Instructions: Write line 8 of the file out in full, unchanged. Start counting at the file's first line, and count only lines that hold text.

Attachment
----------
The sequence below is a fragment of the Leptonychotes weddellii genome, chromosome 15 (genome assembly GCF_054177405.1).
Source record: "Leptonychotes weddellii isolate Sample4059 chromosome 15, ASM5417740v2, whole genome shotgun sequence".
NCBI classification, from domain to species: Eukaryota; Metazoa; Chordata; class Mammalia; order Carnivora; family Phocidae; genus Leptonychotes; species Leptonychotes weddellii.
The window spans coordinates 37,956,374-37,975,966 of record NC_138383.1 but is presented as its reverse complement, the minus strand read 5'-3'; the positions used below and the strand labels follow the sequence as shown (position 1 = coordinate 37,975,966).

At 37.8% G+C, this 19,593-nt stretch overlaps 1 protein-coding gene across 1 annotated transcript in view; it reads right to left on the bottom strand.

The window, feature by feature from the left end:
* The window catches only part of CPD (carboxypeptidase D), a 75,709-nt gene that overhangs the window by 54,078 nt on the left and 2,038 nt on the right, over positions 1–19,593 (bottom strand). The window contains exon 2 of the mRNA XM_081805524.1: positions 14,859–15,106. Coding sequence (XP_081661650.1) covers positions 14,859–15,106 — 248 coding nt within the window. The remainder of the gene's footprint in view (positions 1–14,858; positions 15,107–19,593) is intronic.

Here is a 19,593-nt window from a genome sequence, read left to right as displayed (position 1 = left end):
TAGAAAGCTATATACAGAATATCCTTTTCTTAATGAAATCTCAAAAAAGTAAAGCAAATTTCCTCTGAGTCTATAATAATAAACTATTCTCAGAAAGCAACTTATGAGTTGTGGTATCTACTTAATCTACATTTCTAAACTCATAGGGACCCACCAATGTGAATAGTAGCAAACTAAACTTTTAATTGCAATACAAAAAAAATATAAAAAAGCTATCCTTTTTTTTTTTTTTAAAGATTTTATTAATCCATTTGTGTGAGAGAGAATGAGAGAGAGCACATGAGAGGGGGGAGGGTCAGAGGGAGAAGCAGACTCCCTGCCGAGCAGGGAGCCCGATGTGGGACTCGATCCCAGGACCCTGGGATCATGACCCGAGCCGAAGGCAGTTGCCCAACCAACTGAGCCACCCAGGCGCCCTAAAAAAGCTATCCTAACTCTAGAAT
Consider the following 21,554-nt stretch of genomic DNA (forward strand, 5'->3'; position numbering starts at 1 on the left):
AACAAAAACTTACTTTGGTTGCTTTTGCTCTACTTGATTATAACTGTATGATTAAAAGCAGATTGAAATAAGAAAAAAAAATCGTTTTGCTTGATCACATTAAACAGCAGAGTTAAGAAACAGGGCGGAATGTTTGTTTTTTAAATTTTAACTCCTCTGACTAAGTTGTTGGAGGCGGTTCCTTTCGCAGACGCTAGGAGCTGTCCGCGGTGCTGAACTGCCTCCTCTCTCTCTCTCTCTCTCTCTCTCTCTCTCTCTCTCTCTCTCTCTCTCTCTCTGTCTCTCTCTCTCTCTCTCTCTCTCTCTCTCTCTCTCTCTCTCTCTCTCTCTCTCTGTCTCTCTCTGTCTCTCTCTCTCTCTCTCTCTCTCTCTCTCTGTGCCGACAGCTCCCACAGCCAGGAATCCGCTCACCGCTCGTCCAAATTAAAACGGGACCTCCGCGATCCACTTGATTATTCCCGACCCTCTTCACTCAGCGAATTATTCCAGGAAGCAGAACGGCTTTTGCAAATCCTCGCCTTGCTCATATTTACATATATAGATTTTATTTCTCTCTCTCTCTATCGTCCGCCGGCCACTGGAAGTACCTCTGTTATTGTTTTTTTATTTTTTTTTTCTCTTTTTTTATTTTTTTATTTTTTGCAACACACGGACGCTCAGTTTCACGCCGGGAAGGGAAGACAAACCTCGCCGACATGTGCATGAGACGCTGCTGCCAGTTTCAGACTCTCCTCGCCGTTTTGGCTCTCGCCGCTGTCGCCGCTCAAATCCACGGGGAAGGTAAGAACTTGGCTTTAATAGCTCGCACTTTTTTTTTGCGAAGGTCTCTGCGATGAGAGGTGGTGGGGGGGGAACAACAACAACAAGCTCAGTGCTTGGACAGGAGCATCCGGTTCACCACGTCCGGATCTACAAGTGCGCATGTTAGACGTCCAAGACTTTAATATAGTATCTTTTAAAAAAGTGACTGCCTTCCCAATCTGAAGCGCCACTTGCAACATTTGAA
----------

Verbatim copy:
Here is a 19,593-nt window from a genome sequence, read left to right as displayed (position 1 = left end):